- Western Governors University, a fully online nonprofit college that uses a competency-based educational (CBE) model for its 100,000-plus students, announced Tuesday that it has added a pathway for prospective students needing remedial classes.
- Starting May 1, WGU Academy will offer college-level developmental CBE courses in subjects such as writing, math and general studies as well as in some degree paths. Western Governors expects students to take roughly three months to complete the Academy program, paying around $500.
- The program initially will be available for prospective students "who are not yet ready for admission" to Western Governors, the university said in a statement, but it hopes to expand to those needing bridge courses for other institutions.
With its announcement, Western Governors is bringing to the table an alternative to traditional developmental courses that have been found to hamper some students entering college, particularly those who are the least likely to graduate.
About one-third of students entering less-selective four-year colleges need to level up their math and language skills before starting college, according to one recent report. A program like the WGU Academy could make the courses designed to do that more accessible.
In another recent study, developmental courses were listed among community college students' top barriers to success, behind making time for work, paying expenses, personal life demands, poorly run online classes and finding parking on campus.
A number of universities are attempting to reform the system, including California State University, which recently eliminated non-credit developmental courses in math and now places participating students in credit-bearing courses and provides them with extra support. The effort has so far had mixed results across the system's campuses, though on the whole the number of students who passed credit-bearing math classes grew to 7,800 this past fall from 950 the year before, according to the Los Angeles Times.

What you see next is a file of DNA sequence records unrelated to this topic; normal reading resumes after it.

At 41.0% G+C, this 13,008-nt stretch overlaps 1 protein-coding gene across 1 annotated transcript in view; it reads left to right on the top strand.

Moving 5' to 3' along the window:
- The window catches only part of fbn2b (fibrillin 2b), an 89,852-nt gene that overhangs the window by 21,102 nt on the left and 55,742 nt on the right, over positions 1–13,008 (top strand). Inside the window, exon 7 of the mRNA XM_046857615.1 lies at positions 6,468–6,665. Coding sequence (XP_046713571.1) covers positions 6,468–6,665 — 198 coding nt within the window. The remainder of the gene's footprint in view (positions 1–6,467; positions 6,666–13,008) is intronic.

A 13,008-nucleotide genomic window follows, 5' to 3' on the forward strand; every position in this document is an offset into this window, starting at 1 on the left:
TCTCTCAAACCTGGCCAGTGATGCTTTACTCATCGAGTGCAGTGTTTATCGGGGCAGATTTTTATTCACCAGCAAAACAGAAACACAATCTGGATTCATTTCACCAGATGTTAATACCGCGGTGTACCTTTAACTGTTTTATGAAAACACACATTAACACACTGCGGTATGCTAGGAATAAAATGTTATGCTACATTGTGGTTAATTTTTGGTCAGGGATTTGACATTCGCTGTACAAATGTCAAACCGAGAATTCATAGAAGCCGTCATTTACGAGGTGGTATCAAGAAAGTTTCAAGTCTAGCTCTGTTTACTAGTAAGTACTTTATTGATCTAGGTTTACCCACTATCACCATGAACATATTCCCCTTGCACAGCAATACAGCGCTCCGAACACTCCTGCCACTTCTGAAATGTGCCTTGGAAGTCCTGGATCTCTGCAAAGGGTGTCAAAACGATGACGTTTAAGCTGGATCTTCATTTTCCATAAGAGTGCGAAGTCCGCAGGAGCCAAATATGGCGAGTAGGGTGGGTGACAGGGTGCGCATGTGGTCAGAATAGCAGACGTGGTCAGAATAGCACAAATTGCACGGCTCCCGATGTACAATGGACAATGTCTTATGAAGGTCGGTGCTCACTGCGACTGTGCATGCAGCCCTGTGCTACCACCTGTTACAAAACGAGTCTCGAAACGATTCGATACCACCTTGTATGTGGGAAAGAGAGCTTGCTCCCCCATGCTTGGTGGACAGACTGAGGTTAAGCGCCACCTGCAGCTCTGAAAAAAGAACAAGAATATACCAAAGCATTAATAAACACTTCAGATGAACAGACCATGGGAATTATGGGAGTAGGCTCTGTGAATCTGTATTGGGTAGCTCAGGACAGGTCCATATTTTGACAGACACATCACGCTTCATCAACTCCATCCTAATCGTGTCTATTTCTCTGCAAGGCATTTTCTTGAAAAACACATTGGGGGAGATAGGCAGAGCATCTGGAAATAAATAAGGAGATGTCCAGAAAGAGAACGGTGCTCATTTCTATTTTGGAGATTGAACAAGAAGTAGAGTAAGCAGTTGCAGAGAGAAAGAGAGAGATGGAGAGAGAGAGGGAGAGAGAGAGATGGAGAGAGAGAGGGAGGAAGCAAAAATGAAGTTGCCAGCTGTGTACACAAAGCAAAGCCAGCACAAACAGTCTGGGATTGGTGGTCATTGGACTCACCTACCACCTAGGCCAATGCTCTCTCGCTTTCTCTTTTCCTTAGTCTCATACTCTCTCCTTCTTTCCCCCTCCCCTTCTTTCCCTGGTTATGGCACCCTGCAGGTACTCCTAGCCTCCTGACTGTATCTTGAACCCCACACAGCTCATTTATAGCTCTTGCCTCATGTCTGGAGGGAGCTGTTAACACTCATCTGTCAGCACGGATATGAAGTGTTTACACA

Western Governor's approach bears some similarities to that of the City University of New York, which redesigned its developmental program as an intensive semester for which students pay a $75 fee, helping them reserve their financial aid dollars for credit-bearing programs.
In an interview with Education Dive last month, Western Governors Chief Academic Officer Marni Baker Stein explained the CBE model's philosophy, noting it is based on a personalized learning approach that requires analysis at every level as to whether a student is prepared for the next course.
Western Governors' move into remedial offerings is also in line with efforts by other online-focused educators to expand their reach.
Online program management company 2U on Monday announced it was buying boot camp provider Trilogy, doubling its roster of university partners and positioning it to add technical skills education throughout its offerings. It is another move pushing 2U beyond the graduate-level degree and certificate courses it has traditionally delivered.
On Tuesday, Zovio, formerly Bridgepoint Education, announced it has acquired the online tutoring services company TutorMe, part of a broader rebranding as it shifts from college operator to educational services provider. And Arizona State University recently launched a public benefit corporation to partner with employers on workforce education. Other statewide higher ed systems also are expanding their online platforms to reach working adult learners.